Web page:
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Matías Giaccobasso

GEM Ph.D. Student

Place of Origin



BA in Economics
Universidad de la Republica
Montevideo, Uruguay

Entered program in 2017


Working Papers

Tax Bunching at the Kink in the Presence of Low Capacity of Enforcement: Evidence From Uruguay, with Marcelo Bergolo, Gabriel Burdin, Mauricio de Rosa and Martın Leites, 2019, IZA DP No. 12286. 

By using a bunching design on rich administrative tax records from Uruguay’s tax agency, we explore how individual taxpayers respond to personal income taxation in a context with high sheltering opportunities. We estimate a moderated elasticity of taxable income in the first kink point (0.16) driven by a combination of gross labor income and deductions responses. Taxpayers use personal deductions more intensively close to the kink point and undereport income unilaterally or through employer-employee collusion. Our results suggest that policy efforts should be directed at broadening the tax base and improving the enforcement capacities rather than eroding tax progressivity.

Tax Audits as Scarecrows: Evidence from a large field experiment, with Marcelo Bergolo, Rodrigo Ceni, Guillermo Cruces and Ricardo Perez-Truglia, NBER Working Paper No. 23631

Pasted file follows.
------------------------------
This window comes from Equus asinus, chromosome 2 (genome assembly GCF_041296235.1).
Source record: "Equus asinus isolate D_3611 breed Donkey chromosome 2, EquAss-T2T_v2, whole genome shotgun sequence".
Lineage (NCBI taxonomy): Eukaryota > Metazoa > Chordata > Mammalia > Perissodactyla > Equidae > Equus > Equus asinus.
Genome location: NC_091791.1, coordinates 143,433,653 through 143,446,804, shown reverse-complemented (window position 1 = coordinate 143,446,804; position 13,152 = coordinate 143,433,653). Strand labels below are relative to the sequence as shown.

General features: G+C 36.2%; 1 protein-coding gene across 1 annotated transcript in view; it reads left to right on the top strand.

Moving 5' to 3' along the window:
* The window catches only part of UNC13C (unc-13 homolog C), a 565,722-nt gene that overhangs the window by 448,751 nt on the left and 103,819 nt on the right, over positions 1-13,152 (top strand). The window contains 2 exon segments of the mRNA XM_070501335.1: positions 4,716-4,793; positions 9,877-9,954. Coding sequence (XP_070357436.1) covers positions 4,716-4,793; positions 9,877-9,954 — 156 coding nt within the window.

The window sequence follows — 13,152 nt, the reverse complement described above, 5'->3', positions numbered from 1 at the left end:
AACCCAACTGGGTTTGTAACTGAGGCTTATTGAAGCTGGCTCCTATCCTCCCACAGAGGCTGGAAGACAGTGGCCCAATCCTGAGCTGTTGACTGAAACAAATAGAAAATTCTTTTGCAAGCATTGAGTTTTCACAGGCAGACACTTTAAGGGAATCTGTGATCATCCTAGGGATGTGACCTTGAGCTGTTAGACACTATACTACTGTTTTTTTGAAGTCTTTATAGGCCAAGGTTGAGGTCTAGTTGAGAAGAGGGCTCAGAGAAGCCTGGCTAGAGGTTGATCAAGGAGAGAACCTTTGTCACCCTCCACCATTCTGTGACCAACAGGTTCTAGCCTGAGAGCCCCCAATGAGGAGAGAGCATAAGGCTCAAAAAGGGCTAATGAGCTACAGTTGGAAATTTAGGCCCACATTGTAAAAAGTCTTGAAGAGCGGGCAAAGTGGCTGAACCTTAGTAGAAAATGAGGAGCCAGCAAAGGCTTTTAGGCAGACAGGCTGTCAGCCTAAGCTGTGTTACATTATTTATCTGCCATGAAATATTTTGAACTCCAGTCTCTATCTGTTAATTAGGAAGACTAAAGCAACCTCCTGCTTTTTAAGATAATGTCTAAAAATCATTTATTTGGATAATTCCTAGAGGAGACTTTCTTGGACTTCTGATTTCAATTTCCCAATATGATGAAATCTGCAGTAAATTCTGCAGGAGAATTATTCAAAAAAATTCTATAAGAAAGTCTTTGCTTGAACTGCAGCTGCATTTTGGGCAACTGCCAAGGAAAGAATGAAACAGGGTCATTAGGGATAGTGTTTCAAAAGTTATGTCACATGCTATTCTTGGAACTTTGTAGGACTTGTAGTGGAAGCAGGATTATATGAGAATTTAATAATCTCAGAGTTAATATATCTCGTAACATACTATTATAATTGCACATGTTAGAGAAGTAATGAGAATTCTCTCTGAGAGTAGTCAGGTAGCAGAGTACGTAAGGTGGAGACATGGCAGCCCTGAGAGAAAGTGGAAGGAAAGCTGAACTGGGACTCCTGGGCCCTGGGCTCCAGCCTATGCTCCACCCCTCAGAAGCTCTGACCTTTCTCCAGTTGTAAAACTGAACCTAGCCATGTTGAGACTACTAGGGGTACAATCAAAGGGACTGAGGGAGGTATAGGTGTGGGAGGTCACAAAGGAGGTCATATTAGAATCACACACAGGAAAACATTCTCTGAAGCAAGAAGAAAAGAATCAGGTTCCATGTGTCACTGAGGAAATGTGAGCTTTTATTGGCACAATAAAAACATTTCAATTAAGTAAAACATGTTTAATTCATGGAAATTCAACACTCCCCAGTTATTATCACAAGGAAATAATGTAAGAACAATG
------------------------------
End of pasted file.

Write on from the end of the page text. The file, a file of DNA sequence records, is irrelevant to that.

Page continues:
According to the canonical model of Allingham and Sandmo (1972), firms evade taxes by making a trade-off between a lower tax burden and higher expected penalties. However, there is still no consensus about whether real-world firms operate in this rational way. We conducted a large-scale field experiment, sending letters to over 20,000 firms that collectively pay over 200 million dollars in taxes per year. In our letters, we provided firms with exogenous but nondeceptive signals about key inputs for their evasion decisions, such as audit probabilities and penalty rates. We measure the effect of these signals on their subsequent perceptions about the auditing process, based on survey data, as well as on the actual taxes paid, according to administrative data. We find that firms do increase their tax compliance in response to information about audits. However, the patterns in these responses are inconsistent with utility maximization. The evidence suggests that, much like scarecrows frighten off birds, audits can be a significant deterrent for tax evaders even though they would be perceived as harmless by a rational optimizer.

Non-technical summary: [VoxDev] [UCLA Anderson Review]

Other Publications

Misperceptions about Tax Audits, with Marcelo Bergolo, Rodrigo Ceni, Guillermo Cruces, and Ricardo Perez-Truglia. 2018. AEA Papers and Proceedings, 108 : 83-87.

For some entities, the utility-maximizing evasion rate depends substantially on tax audit features, such as audit probabilities and penalty rates. Bergolo et al. (2017) document large misperceptions about these features. In this paper, we expand the analysis of survey data to explore potential sources of these misperceptions. Of all the channels that we explore, recent contact with audits best explains differences in misperceptions.